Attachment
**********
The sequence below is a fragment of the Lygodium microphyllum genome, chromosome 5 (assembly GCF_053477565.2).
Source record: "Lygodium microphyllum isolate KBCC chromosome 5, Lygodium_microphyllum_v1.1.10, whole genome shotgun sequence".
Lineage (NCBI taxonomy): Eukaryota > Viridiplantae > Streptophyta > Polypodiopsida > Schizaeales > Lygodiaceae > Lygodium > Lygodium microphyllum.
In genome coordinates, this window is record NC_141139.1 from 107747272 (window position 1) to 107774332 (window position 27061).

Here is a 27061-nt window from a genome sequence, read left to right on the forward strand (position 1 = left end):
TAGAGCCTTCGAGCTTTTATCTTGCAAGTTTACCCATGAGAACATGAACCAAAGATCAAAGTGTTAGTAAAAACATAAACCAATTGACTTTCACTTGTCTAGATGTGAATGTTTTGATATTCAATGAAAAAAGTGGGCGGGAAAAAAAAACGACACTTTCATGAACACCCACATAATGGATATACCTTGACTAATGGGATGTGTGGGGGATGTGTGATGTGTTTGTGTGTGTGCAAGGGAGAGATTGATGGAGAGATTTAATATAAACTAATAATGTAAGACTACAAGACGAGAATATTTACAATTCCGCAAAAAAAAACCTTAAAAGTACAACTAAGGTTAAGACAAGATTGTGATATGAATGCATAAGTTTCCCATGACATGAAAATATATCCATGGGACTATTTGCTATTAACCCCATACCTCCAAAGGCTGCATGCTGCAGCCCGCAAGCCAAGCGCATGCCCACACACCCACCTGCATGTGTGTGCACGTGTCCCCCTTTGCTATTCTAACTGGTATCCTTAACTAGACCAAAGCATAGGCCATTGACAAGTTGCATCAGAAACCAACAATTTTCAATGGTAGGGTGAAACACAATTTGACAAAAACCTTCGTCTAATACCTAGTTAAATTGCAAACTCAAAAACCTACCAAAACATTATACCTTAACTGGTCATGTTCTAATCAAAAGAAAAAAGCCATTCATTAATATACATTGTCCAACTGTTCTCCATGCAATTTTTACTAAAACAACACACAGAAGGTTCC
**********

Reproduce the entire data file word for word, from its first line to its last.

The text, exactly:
The sequence below is a fragment of the Lygodium microphyllum genome, chromosome 5 (assembly GCF_053477565.2).
Source record: "Lygodium microphyllum isolate KBCC chromosome 5, Lygodium_microphyllum_v1.1.10, whole genome shotgun sequence".
Lineage (NCBI taxonomy): Eukaryota > Viridiplantae > Streptophyta > Polypodiopsida > Schizaeales > Lygodiaceae > Lygodium > Lygodium microphyllum.
In genome coordinates, this window is record NC_141139.1 from 107747272 (window position 1) to 107774332 (window position 27061).

Here is a 27061-nt window from a genome sequence, read left to right on the forward strand (position 1 = left end):
TAGAGCCTTCGAGCTTTTATCTTGCAAGTTTACCCATGAGAACATGAACCAAAGATCAAAGTGTTAGTAAAAACATAAACCAATTGACTTTCACTTGTCTAGATGTGAATGTTTTGATATTCAATGAAAAAAGTGGGCGGGAAAAAAAAACGACACTTTCATGAACACCCACATAATGGATATACCTTGACTAATGGGATGTGTGGGGGATGTGTGATGTGTTTGTGTGTGTGCAAGGGAGAGATTGATGGAGAGATTTAATATAAACTAATAATGTAAGACTACAAGACGAGAATATTTACAATTCCGCAAAAAAAAACCTTAAAAGTACAACTAAGGTTAAGACAAGATTGTGATATGAATGCATAAGTTTCCCATGACATGAAAATATATCCATGGGACTATTTGCTATTAACCCCATACCTCCAAAGGCTGCATGCTGCAGCCCGCAAGCCAAGCGCATGCCCACACACCCACCTGCATGTGTGTGCACGTGTCCCCCTTTGCTATTCTAACTGGTATCCTTAACTAGACCAAAGCATAGGCCATTGACAAGTTGCATCAGAAACCAACAATTTTCAATGGTAGGGTGAAACACAATTTGACAAAAACCTTCGTCTAATACCTAGTTAAATTGCAAACTCAAAAACCTACCAAAACATTATACCTTAACTGGTCATGTTCTAATCAAAAGAAAAAAGCCATTCATTAATATACATTGTCCAACTGTTCTCCATGCAATTTTTACTAAAACAACACACAGAAGGTTCC